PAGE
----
But what I consistently do is try to write a synopsis as a basic plotting outline. First, I get as far as I can until the ideas stop coming. Then I start writing. When I get to a point where I’m starting to feel stuck, I go back to my synopsis and try to figure out what comes next.

I’m not exactly a plotter or a pantser, but what I like to call a “plantser.”

How do editing and writing figure into your daily life?

I usually get up around the time my husband goes to drop the children off at school before he heads to work. Then I give the dog his medicine, catch up on social media, do dishes and the boring stuff you don’t want to hear about, and if I don’t have any appointments, I usually do some editing work in the morning.

If it’s an errand day, I run errands and then do some work in the afternoon before picking up my children from school. Kids get home, and then I make dinner or run around taking them places, and sometimes I work a little at night once they go to bed.

But I’m generally reading the next book I’ve downloaded from the library and petting my hugely fluffy cat—when she deigns to allow it.

Tell me what you love about one of your favorite books.

One of my recent favorite books is Where the Watermelons Grow by Cindy Baldwin. It’s a middle-grade novel that is beautifully written and depicts what it’s like for a girl growing up with a mother who struggles with brain health (I prefer that descriptor to mental health, personally), and how that affects all their family relationships. The writing itself is stunning, too.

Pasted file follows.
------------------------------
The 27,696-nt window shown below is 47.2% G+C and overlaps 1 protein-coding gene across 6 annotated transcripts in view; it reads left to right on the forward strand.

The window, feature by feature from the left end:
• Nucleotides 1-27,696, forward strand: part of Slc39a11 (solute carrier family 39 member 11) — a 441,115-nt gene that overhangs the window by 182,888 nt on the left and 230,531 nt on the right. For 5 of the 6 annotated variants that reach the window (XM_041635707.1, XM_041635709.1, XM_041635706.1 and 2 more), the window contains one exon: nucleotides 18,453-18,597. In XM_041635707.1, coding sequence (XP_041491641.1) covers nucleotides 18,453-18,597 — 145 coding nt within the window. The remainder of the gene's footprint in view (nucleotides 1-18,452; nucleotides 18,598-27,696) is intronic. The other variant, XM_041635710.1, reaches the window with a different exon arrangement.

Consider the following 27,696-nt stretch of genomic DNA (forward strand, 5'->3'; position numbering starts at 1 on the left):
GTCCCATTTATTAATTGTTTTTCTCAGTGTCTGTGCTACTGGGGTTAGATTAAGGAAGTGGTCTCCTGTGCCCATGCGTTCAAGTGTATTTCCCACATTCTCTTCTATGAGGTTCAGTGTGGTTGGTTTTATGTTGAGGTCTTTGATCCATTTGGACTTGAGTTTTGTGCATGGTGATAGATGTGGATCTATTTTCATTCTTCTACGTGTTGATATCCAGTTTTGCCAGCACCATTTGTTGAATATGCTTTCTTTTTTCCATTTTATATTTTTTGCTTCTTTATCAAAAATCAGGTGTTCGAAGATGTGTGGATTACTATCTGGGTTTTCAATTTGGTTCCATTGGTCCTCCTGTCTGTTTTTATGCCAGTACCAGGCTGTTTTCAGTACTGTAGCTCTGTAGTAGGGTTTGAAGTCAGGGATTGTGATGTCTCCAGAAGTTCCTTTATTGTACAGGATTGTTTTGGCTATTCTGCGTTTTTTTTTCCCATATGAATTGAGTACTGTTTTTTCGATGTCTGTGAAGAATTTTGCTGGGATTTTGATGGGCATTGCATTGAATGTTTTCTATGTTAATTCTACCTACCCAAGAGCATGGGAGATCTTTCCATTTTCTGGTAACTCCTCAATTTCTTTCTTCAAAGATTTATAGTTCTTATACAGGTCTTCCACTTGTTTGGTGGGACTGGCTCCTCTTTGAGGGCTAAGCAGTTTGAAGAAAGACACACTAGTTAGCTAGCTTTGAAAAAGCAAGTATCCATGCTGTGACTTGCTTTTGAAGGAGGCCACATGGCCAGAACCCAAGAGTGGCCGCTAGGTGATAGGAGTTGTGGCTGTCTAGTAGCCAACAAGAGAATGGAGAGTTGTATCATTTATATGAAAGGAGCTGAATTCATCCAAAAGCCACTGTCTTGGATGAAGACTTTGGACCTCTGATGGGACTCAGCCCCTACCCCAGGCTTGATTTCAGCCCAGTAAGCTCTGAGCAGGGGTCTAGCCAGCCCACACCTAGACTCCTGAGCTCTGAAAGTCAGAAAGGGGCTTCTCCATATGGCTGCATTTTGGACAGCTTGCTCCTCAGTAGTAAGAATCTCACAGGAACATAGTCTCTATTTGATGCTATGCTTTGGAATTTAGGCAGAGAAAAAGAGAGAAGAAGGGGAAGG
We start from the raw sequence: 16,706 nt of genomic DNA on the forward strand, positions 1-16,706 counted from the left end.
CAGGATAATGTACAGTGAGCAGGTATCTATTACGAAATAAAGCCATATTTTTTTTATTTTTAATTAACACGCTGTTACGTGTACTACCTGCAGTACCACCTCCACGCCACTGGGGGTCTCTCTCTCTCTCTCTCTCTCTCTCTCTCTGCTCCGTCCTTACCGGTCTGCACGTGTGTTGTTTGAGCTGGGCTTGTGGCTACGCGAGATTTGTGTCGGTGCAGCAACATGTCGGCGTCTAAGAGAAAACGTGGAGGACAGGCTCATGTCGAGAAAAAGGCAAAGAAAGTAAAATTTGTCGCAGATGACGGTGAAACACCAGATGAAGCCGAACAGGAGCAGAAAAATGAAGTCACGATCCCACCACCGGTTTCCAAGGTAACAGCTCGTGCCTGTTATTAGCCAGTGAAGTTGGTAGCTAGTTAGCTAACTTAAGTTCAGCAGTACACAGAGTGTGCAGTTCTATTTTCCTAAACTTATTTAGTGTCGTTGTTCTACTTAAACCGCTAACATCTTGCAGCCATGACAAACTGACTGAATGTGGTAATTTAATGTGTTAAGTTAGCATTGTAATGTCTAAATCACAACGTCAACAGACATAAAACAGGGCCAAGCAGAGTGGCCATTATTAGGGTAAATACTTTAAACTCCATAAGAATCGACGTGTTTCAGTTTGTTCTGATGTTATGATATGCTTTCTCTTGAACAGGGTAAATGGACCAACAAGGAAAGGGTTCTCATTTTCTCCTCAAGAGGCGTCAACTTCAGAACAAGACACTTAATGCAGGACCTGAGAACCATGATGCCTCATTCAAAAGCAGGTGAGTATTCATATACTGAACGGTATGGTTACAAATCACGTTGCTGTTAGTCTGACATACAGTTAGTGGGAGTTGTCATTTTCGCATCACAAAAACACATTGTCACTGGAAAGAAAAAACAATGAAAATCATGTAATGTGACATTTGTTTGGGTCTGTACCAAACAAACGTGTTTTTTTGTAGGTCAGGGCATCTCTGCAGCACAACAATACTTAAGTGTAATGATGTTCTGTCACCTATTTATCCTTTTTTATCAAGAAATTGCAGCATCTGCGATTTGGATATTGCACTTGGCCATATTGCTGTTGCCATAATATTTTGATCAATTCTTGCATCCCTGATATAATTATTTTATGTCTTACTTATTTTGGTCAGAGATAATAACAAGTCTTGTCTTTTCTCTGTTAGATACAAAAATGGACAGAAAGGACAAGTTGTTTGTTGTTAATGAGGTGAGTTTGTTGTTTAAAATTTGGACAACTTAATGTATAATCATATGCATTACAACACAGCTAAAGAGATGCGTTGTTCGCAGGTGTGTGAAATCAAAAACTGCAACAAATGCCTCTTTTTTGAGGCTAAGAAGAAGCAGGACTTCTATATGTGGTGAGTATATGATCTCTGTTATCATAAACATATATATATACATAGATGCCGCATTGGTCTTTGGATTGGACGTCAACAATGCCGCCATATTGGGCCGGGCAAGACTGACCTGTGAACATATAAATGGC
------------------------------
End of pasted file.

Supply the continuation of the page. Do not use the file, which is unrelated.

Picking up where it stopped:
What do you hope is the next big change or awesome trend in publishing?

I would love to see more heavily character-driven fantasy. People in fantasy worlds where the issue isn’t so much how to save the world, but features characters dealing with difficult personal problems and challenges that help them grow and change.

What change or trend are you enjoying or disliking?

I am very much enjoying the diverse landscape that has recently emerged in publishing. It’s so enlightening and wonderful to read about diverse characters in worlds I have never experienced. A recent favorite was Leigh Bardugo’s Six of Crows.

What would you love to do to make that awesome change happen?

Because it matches up with my personal experience, I’d love to see more books accurately representing characters with diverse brain-health issues, or who are differently abled where their ability is not the story’s plot. Give me a book about a detective who fights crime while living with an anxiety disorder or a wedding planner who has insulin-dependent diabetes. (But please research everything well and have authenticity readers!)

What are you passionate about, that you wish more people knew about?

Brené Brown’s work, especially the topics she covers in Braving the Wilderness. If we learn to have real conversations with people who are dissimilar to ourselves, through the lens of trying to understand someone else’s point of view, we could benefit so much from each other.

What’s your favorite quote?

This is my favorite quote because it applies to everything in my life: writing, family, friends, my world. It’s how I make peace with the things in my past I can’t change and reminds me to keep learning and growing. “I did then what I knew how to do. Now that I know better, I do better.” –Maya Angelou